In admitting that she is routinely criticized for painting complementarians with too broad a brushstroke, blogger Rachel Held Evans recently asked: "Does the Council on Biblical Manhood and Womanhood represent you? If not, what organizations or leaders do? Who are complementarians looking to for leadership these days?"
As a complementarian, I'm not interested in mounting a defense of male headship, and I don't want to become the poster child for complementarian theology. I myself am only held fast by exegetical threads. What's more, I am frequently embarrassed by the illogic and cultural bias that tends to frame some of the complementarian sound bytes (Boys shouldn't play with dolls, Dads who stay at home are man-fails, Christianity has a masculine feel, and so on).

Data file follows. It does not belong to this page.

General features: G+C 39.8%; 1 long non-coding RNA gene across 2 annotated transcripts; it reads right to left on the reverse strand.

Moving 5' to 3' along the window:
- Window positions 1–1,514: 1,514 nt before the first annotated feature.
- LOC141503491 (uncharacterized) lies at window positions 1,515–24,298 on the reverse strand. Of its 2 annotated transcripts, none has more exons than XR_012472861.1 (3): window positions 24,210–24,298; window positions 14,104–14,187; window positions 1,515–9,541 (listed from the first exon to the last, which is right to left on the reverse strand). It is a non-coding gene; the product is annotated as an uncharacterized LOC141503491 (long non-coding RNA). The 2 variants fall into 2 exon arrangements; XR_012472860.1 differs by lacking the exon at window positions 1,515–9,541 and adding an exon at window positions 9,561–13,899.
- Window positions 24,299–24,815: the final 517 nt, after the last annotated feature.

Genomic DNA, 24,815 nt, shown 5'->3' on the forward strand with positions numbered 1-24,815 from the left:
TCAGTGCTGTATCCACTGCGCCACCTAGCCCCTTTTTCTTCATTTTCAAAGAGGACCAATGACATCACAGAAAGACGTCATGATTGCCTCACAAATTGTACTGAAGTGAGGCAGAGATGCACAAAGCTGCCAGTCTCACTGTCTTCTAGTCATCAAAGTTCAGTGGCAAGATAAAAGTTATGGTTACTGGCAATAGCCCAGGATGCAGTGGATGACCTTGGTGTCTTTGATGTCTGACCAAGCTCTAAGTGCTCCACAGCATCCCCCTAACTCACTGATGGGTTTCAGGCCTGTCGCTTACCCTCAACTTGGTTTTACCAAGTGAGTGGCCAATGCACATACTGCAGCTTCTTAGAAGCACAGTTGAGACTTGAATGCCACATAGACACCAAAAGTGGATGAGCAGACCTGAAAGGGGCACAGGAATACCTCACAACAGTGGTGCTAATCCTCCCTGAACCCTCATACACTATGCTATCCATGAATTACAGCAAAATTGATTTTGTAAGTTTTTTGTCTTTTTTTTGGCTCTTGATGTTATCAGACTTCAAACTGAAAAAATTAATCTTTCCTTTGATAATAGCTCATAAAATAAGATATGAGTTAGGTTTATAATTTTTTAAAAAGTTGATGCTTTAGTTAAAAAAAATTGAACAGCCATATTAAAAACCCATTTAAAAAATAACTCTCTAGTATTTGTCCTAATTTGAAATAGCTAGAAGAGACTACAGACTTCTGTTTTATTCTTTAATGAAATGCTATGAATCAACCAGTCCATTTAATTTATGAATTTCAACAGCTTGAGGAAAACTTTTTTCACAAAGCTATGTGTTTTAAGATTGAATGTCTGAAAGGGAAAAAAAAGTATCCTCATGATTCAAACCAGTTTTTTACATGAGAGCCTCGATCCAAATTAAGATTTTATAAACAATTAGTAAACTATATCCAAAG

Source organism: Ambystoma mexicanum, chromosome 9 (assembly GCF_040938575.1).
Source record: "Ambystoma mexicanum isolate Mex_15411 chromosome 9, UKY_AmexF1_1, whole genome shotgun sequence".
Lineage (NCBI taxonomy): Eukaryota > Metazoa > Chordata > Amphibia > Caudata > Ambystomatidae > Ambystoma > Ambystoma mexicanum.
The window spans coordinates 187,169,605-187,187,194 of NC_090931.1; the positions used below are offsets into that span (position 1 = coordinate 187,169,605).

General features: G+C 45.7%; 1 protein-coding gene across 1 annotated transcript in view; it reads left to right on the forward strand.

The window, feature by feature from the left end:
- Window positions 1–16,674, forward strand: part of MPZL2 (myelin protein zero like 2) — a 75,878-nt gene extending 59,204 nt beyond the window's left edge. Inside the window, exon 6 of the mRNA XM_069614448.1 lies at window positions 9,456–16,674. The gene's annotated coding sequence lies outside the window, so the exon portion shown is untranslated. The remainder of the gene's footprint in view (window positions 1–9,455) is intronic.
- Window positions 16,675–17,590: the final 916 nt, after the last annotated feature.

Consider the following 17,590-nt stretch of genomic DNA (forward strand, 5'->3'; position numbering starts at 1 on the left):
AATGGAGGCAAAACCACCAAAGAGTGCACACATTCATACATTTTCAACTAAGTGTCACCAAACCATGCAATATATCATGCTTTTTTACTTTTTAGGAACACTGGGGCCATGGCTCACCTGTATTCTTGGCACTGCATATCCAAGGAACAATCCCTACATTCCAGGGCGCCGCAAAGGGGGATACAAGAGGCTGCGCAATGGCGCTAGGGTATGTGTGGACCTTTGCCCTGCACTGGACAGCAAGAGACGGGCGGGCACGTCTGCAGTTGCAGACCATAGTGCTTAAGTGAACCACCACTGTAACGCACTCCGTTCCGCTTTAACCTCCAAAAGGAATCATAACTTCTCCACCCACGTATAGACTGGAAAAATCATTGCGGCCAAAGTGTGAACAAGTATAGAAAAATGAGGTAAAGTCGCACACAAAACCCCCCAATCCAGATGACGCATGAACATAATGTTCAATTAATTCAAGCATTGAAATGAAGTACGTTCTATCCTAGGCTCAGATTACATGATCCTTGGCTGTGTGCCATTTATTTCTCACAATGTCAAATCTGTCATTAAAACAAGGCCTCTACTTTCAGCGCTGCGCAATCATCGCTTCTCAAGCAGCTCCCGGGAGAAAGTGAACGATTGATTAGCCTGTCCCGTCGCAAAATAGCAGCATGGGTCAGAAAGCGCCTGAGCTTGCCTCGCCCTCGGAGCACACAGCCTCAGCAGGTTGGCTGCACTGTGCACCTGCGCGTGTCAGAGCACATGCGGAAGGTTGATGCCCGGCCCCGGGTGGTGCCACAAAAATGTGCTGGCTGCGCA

Yet it's a fair question to ask: Who am I taking my theological cues from? If the Council of Biblical Manhood and Womanhood doesn't speak for me, then who does?
Evans isn't the ...1